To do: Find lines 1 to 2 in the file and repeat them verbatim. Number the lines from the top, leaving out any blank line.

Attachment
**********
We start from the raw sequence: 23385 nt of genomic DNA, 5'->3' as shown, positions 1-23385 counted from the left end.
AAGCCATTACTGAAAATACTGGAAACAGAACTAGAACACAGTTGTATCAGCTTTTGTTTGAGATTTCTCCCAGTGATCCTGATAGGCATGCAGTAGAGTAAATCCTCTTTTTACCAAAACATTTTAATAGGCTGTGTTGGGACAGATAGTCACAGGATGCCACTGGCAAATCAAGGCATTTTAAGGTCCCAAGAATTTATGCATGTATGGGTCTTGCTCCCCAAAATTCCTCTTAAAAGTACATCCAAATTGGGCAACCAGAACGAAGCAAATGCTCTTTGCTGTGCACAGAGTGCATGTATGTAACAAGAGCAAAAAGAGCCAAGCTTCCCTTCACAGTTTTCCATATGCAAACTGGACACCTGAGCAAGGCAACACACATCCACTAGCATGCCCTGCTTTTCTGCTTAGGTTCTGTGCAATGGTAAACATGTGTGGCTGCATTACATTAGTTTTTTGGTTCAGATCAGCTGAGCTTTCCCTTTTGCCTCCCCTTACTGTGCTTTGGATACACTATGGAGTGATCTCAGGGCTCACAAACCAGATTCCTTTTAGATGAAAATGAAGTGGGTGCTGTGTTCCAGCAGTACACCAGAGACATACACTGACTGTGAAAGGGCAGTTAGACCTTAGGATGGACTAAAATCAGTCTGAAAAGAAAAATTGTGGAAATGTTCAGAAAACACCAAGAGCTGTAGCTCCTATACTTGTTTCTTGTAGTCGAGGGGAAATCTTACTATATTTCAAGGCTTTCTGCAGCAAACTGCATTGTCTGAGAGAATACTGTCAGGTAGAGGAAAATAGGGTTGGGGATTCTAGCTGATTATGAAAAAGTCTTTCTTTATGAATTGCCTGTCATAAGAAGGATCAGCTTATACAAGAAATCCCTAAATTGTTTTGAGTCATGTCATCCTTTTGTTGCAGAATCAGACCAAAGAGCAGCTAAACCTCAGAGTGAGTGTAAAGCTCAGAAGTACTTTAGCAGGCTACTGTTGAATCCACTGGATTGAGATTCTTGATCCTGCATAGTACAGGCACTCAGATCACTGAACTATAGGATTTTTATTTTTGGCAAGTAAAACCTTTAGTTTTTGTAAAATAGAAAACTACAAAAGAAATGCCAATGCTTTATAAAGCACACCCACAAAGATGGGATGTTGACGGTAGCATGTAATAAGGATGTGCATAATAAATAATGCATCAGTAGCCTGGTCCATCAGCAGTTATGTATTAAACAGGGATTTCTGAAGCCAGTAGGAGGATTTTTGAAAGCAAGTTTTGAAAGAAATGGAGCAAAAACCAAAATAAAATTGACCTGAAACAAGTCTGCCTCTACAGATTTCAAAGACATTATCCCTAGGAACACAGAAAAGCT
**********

We start from the raw sequence: 23385 nt of genomic DNA, 5'->3' as shown, positions 1-23385 counted from the left end.
AAGCCATTACTGAAAATACTGGAAACAGAACTAGAACACAGTTGTATCAGCTTTTGTTTGAGATTTCTCCCAGTGATCCTGATAGGCATGCAGTAGAGTAAATCCTCTTTTTACCAAAACATTTTAATAGGCTGTGTTGGGACAGATAGTCACAGGATGCCACTGGCAAATCAAGGCATTTTAAGGTCCCAAGAATTTATGCATGTATGGGTCTTGCTCCCCAAAATTCCTCTTAAAAGTACATCCAAATTGGGCAACCAGAACGAAGCAAATGCTCTTTGCTGTGCACAGAGTGCATGTATGTAACAAGAGCAAAAAGAGCCAAGCTTCCCTTCACAGTTTTCCATATGCAAACTGGACACCTGAGCAAGGCAACACACATCCACTAGCATGCCCTGCTTTTCTGCTTAGGTTCTGTGCAATGGTAAACATGTGTGGCTGCATTACATTAGTTTTTTGGTTCAGATCAGCTGAGCTTTCCCTTTTGCCTCCCCTTACTGTGCTTTGGATACACTATGGAGTGATCTCAGGGCTCACAAACCAGATTCCTTTTAGATGAAAATGAAGTGGGTGCTGTGTTCCAGCAGTACACCAGAGACATACACTGACTGTGAAAGGGCAGTTAGACCTTAGGATGGACTAAAATCAGTCTGAAAAGAAAAATTGTGGAAATGTTCAGAAAACACCAAGAGCTGTAGCTCCTATACTTGTTTCTTGTAGTCGAGGGGAAATCTTACTATATTTCAAGGCTTTCTGCAGCAAACTGCATTGTCTGAGAGAATACTGTCAGGTAGAGGAAAATAGGGTTGGGGATTCTAGCTGATTATGAAAAAGTCTTTCTTTATGAATTGCCTGTCATAAGAAGGATCAGCTTATACAAGAAATCCCTAAATTGTTTTGAGTCATGTCATCCTTTTGTTGCAGAATCAGACCAAAGAGCAGCTAAACCTCAGAGTGAGTGTAAAGCTCAGAAGTACTTTAGCAGGCTACTGTTGAATCCACTGGATTGAGATTCTTGATCCTGCATAGTACAGGCACTCAGATCACTGAACTATAGGATTTTTATTTTTGGCAAGTAAAACCTTTAGTTTTTGTAAAATAGAAAACTACAAAAGAAATGCCAATGCTTTATAAAGCACACCCACAAAGATGGGATGTTGACGGTAGCATGTAATAAGGATGTGCATAATAAATAATGCATCAGTAGCCTGGTCCATCAGCAGTTATGTATTAAACAGGGATTTCTGAAGCCAGTAGGAGGATTTTTGAAAGCAAGTTTTGAAAGAAATGGAGCAAAAACCAAAATAAAATTGACCTGAAACAAGTCTGCCTCTACAGATTTCAAAGACATTATCCCTAGGAACACAGAAAAGCT